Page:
47 thoughts on “An agenda for social democracy

  1. ProfQ,

    Below is the first part of my response to the article:

    We must start by asking your definition of “risk” and “uncertainty”. If we take the definition provided by Frank Knight that risk is “quantifiable” while uncertainty is “unquantifiable” I believe that this will help provide a more detailed analysis/critique of your work.

    You start by discussing the Government’s role in reducing individual risk by the state sharing the risk. The other side of this equation is the “reward” that must come. Traditionally the argument has been the greater the risk the greater the reward. However you make a broad and sweeping generalisation:
    “The set of policies traditionally associated with social democracy may be regarded as responses to a range of risks facing individuals, from health risks to uncertain life chances”
    Are these risks from birth or uncertainty from living one’s life? Having medicare does not guarantee that the risks from birth are gone but rather the uncertainty that walking across the street will result in getting hit by a bus.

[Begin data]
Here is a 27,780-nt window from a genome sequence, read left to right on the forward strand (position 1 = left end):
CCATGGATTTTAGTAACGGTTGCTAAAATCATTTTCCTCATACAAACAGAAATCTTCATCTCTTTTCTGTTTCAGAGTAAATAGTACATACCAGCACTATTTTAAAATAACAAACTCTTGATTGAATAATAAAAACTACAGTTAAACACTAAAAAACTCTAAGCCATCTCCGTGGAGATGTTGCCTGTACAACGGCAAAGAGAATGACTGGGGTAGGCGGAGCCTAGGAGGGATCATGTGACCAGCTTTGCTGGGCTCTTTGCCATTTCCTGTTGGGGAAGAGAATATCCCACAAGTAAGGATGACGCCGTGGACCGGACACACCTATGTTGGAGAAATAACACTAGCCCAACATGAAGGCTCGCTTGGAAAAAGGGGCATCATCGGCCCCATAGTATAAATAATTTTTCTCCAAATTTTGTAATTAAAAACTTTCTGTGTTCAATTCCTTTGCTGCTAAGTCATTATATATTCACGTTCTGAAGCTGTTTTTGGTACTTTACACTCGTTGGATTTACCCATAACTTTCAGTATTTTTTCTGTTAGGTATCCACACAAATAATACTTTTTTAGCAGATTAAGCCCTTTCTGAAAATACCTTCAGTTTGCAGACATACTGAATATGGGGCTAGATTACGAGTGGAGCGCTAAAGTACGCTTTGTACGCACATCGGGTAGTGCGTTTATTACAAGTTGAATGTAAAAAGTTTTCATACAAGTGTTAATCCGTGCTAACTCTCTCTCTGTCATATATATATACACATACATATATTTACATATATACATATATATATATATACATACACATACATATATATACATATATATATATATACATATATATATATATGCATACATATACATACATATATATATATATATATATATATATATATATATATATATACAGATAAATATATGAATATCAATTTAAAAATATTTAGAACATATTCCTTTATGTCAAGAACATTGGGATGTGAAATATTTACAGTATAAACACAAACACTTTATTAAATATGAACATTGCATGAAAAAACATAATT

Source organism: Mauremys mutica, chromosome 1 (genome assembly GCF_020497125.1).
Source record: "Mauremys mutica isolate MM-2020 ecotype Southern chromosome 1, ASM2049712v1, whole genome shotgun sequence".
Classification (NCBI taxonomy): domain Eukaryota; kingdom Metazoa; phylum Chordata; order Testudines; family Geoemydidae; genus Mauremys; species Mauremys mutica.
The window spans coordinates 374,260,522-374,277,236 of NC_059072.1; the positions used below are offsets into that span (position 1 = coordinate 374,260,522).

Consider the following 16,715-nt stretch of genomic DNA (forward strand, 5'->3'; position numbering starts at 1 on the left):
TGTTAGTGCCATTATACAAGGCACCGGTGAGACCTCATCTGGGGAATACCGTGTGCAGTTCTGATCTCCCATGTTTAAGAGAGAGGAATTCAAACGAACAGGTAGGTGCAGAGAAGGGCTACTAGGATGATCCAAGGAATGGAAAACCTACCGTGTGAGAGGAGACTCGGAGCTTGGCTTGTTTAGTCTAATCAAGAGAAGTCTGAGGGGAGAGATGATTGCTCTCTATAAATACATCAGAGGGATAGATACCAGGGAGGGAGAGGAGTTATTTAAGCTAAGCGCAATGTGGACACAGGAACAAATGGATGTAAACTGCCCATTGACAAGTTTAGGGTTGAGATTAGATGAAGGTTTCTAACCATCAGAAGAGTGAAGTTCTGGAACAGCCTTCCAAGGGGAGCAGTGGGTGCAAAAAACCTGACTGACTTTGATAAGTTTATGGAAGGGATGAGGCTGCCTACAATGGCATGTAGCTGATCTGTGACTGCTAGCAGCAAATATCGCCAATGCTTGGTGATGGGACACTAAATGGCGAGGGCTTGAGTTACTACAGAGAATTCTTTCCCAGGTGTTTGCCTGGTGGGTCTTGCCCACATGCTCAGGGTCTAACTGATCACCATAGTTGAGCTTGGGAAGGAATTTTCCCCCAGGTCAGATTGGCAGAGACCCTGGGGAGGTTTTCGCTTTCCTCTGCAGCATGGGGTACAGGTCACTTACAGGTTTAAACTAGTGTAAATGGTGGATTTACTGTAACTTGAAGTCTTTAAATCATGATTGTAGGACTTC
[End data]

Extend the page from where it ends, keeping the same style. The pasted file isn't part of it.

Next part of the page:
Further, risks to health are taken up by insurance companies. One pays a premium for the insurance company to respond by paying the hospital cost in the event that one is hit by a bus. Using actuarial models and vast reams of statistics they put together a risk profile and the premium is commensurate to that.
    Not everyone can pay and this is where the government comes in. It is not the failure of the free market but rather the uncertainty that someone cannot pay or that someone’s employer cannot pay. It is the risk of life that no one can completely mitigate. The Government can plug the gaps but it is the height of arrogance to assume that policies can suddenly mitigate every risk and uncertainty especially since uncertainty is by definition unquantifiable and humanity is not equal.